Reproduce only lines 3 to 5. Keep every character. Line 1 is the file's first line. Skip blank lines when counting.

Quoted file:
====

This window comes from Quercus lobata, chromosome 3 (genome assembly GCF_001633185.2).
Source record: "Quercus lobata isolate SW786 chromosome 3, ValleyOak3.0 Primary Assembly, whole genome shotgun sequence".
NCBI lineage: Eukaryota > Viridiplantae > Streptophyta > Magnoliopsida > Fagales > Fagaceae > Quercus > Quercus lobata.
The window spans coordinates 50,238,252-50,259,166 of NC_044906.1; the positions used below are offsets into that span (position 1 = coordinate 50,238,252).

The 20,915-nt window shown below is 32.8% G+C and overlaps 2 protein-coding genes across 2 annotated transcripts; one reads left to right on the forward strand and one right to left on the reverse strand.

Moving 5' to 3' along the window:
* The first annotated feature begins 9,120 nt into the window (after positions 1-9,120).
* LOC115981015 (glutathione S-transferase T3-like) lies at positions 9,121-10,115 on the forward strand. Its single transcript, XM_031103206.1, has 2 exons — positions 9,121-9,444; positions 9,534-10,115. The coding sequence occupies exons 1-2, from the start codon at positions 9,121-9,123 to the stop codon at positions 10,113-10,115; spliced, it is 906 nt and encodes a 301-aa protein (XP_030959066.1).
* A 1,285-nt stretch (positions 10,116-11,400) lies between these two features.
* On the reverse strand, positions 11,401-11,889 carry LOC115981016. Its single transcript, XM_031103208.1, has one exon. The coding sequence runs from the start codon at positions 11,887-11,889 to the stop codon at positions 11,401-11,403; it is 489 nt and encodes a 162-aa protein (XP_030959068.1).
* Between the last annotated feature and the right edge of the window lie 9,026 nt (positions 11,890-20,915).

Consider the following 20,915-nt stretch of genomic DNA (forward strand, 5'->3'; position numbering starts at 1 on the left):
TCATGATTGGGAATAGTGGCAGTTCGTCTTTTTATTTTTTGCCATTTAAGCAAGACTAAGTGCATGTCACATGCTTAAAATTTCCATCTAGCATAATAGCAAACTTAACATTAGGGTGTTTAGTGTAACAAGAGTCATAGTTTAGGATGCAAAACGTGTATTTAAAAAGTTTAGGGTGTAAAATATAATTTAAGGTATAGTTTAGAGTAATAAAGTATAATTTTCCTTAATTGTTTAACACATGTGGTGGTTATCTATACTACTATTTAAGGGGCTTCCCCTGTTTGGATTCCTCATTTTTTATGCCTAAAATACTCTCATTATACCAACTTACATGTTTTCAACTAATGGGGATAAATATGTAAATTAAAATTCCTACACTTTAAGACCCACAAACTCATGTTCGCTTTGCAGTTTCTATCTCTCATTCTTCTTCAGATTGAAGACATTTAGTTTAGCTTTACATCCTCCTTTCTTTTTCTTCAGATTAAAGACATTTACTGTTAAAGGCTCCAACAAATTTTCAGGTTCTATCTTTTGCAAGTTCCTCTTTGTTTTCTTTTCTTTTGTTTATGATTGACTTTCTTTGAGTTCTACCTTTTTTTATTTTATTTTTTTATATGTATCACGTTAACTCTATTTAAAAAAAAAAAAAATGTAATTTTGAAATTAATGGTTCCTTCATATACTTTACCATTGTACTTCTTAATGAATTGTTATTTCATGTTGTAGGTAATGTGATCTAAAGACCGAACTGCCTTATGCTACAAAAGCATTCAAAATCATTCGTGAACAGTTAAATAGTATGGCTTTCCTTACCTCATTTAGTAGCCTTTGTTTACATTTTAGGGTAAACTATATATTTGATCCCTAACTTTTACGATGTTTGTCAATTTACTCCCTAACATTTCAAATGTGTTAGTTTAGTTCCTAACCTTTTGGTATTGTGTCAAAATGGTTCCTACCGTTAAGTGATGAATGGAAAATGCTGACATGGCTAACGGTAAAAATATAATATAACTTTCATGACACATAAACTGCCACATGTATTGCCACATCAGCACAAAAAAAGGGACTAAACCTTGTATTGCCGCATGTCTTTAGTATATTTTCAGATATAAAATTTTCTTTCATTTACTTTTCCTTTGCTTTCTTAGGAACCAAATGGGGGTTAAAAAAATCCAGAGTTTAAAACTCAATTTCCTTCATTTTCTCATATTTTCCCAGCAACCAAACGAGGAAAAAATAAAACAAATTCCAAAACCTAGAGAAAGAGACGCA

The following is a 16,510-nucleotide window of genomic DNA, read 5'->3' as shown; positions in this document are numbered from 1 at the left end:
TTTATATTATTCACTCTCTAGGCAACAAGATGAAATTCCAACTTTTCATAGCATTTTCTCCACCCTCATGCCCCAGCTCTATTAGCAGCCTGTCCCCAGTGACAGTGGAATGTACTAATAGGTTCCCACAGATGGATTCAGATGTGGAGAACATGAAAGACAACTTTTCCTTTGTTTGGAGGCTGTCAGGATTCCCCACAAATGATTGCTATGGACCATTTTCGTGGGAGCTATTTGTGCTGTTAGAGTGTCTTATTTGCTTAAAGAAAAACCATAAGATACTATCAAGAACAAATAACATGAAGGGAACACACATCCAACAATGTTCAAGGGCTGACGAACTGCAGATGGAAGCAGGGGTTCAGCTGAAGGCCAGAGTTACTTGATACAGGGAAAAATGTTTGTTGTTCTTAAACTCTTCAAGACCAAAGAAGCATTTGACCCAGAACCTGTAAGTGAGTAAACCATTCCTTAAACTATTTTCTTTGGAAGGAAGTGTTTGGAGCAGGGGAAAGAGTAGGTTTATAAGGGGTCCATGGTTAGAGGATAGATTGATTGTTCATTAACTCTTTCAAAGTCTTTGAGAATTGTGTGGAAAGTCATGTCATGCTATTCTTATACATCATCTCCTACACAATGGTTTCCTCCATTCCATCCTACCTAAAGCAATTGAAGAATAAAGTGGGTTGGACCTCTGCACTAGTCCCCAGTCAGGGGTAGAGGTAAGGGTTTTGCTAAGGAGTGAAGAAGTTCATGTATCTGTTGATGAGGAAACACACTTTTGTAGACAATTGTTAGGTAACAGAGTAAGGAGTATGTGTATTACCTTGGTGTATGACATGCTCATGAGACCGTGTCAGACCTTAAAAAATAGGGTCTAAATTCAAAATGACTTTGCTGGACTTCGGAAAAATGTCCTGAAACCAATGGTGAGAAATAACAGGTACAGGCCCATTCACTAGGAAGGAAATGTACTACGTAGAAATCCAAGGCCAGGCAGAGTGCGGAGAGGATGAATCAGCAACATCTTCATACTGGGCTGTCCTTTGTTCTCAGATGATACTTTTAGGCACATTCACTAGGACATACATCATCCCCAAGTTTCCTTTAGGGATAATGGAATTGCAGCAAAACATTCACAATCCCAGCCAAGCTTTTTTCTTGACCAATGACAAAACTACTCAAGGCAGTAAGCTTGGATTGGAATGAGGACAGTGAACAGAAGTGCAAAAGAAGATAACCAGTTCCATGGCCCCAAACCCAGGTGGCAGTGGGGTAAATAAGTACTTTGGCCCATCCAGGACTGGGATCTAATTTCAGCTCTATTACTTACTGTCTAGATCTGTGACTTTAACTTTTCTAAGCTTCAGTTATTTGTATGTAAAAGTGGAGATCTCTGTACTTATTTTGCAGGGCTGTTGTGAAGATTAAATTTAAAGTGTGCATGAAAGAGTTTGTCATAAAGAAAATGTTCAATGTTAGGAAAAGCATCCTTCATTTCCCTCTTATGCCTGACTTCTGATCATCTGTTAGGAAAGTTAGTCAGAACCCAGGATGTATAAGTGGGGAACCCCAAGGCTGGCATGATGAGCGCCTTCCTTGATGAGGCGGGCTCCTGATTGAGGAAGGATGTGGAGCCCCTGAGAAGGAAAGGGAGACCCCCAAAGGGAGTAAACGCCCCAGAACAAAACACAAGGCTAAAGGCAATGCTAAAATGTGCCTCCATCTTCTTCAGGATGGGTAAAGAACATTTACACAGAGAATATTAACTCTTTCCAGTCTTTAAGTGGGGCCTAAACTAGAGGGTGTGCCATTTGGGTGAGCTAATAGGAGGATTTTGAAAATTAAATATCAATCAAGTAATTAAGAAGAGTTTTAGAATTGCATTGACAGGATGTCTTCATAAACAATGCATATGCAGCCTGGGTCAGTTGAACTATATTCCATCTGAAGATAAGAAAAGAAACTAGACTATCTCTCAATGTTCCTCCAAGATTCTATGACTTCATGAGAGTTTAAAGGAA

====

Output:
NCBI lineage: Eukaryota > Viridiplantae > Streptophyta > Magnoliopsida > Fagales > Fagaceae > Quercus > Quercus lobata.
The window spans coordinates 50,238,252-50,259,166 of NC_044906.1; the positions used below are offsets into that span (position 1 = coordinate 50,238,252).

The 20,915-nt window shown below is 32.8% G+C and overlaps 2 protein-coding genes across 2 annotated transcripts; one reads left to right on the forward strand and one right to left on the reverse strand.